“You and your ridiculous ideas,” Alice’s voice lilted as the carriage rumbled across the rough, unpaved roads. Magnavius ignored her and instead concentrated on the other sounds: the way the carriage groaned and creaked around them as it struggled to absorb the impacts of the road.
The carriage leaned and all three passengers were forced to bend in the opposite direction so as to stay upright on their seats. This forced Chisholm to glance up from the book he was reading and he glanced between his travelling companions with a wry smile.
“The ruin forms part of a larger structure in honour of Asmeph,” said Alice. She didn’t add hmmpf to the end of her sentence because it was—indisputably—inferred. Asmeph was a fertility goddess worshipped long ago in the Nacreev.
For years, the region had been closed off to foreign visitors, but thanks to a gradual thawing in tensions between the Nacreev and its surrounding nation-states (all of which were in thrall to the Great and Glorious Empire of Her Royal Highness) these restrictions had lessened. In response, universities from Caladon had started sending students in battered carriages across unpaved roads in order to study sites in the area.
In only three years there had been several major discoveries. A stone monkey (no monkeys lived in the Nacreev now), dozens of rusted metal mechanisms (their utility unknown) and at least one shrine in honour of Asmeph.
The first photographs of the fertility goddess had caused quite a stir when they had appeared in the newspapers; for even in blurry half-shadow on grey paper, the image of the hitherto unseen Goddess was certainly provoking: her broad shoulders, enormous breasts and erect nipples spoke of a fierce, independent sexuality.
And although neither Magnavius or Chisholm could not wholly understand why (though, of course, Alice understood) the statue had become a sort of feminist icon back in Caladon, such that Her Majesty’s government was already in talks to “procure” the statue for the state museum. Of course, several politicians from the Nacreev region would be compensated.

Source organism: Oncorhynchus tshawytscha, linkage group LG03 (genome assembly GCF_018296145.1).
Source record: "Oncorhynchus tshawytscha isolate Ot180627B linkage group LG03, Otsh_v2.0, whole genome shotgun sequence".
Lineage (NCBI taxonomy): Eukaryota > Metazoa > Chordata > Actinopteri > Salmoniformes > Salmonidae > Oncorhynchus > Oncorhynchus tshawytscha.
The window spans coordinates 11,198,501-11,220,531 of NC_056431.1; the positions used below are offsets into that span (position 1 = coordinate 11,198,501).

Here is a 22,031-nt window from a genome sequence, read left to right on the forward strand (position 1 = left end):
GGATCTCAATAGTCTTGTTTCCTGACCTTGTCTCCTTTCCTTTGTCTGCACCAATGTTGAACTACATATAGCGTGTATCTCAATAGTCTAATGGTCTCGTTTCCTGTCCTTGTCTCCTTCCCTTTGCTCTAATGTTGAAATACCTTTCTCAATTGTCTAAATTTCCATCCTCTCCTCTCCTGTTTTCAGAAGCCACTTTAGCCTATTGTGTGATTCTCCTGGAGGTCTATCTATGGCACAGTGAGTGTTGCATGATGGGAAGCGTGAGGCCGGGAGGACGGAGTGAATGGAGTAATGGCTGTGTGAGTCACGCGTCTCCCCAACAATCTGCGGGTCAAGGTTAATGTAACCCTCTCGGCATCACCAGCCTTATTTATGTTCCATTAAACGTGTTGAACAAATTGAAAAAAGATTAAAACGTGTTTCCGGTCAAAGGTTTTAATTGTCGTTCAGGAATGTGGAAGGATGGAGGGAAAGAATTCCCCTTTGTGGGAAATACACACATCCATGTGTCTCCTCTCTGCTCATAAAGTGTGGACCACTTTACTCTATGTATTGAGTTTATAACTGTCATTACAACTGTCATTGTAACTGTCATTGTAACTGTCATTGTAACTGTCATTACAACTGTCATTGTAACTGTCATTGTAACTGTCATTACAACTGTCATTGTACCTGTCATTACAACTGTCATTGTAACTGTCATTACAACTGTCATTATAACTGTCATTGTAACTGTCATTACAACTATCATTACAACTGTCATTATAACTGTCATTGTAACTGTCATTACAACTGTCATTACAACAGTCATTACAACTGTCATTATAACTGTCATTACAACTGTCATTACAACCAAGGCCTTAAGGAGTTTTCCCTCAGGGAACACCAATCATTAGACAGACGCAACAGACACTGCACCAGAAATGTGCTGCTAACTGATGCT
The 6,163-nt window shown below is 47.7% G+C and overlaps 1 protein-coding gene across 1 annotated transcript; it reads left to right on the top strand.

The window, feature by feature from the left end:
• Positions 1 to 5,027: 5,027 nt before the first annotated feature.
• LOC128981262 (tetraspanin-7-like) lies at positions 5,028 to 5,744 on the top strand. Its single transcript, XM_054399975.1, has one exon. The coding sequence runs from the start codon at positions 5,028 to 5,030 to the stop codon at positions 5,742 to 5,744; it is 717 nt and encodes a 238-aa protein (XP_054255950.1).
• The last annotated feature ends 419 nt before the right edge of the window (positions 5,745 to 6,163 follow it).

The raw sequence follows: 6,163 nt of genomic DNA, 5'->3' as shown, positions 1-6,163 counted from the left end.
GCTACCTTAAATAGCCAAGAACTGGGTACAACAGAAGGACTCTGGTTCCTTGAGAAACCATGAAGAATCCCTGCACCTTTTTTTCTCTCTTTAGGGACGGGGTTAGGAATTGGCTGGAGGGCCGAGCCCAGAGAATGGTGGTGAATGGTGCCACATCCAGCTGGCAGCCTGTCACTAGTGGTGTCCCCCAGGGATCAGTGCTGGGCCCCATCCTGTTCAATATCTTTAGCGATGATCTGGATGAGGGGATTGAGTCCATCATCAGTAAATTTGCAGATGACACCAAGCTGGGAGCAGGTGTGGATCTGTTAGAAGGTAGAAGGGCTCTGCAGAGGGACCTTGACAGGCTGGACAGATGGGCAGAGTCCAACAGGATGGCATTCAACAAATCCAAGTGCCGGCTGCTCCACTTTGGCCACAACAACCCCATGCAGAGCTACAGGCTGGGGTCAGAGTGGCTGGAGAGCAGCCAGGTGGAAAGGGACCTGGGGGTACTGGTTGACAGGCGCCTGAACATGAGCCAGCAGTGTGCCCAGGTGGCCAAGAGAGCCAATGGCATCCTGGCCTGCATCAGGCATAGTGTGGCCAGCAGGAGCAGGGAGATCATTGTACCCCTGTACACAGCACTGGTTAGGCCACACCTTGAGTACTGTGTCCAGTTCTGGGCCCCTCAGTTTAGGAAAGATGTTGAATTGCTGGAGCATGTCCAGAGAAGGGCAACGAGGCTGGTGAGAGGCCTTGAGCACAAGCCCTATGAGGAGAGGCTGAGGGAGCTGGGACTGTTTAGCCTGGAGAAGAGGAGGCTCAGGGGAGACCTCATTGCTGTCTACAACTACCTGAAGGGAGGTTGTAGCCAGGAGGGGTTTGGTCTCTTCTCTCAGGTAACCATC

Alice had already started writing her thesis on Asmeph, which was why she was so determined that the ruins they were heading to investigate would be dedicated to the goddess. Should her wishful thinking prove accurate she would almost be guaranteed grant money in order to conduct her research.
The lads, however, were of a different mind. Magnavius believed the newly-unearthed structure was, perhaps, a greater temple devoted to a number of different deities. Chisholm, on the other hand, well… nobody ever really knew what Chisholm thought. He spoke little and his face was usually hidden by the cover of some obscure book.
In truth, none of them were certain what to expect from the ruins. Only a few muddy photographs had made it out from the dig site and even the descriptions had been vague: the one thing that they had in common was that they referred to the ancient structure as a wall: the Wall of Tet they called it, for Tet was the name of the village above the ruin.
Magnavius thought back to Professor Emlin’s notes:
A brick wall buried beneath the ground, each brick inscribed with numerous letters from a runic alphabet that is yet to be identified.
Although the façade of the wall itself is said to be impressive, granting as it does a vision of a completed structure from another time, your studies are to focus not only on the wall and its construction, but also to seek out such signs of habitation, ritual devices, or other inscriptions within the vicinity.
Magnavius knew at least three additional tunnels had been excavated so far—all of them leading away from the wall. Each attempt to dig in the areas directly around it had revealed only more bricks; indicating that the Wall of Tet was much larger than first suggested.
Then, at last, the carriage stopped and they were being ushered out by men wearing rifles on their backs and ceremonial swords at their waists. A plump woman beamed at them as they exited the carriage.
“Yes, yes,” she said. “And here are the fine students from Caladon.”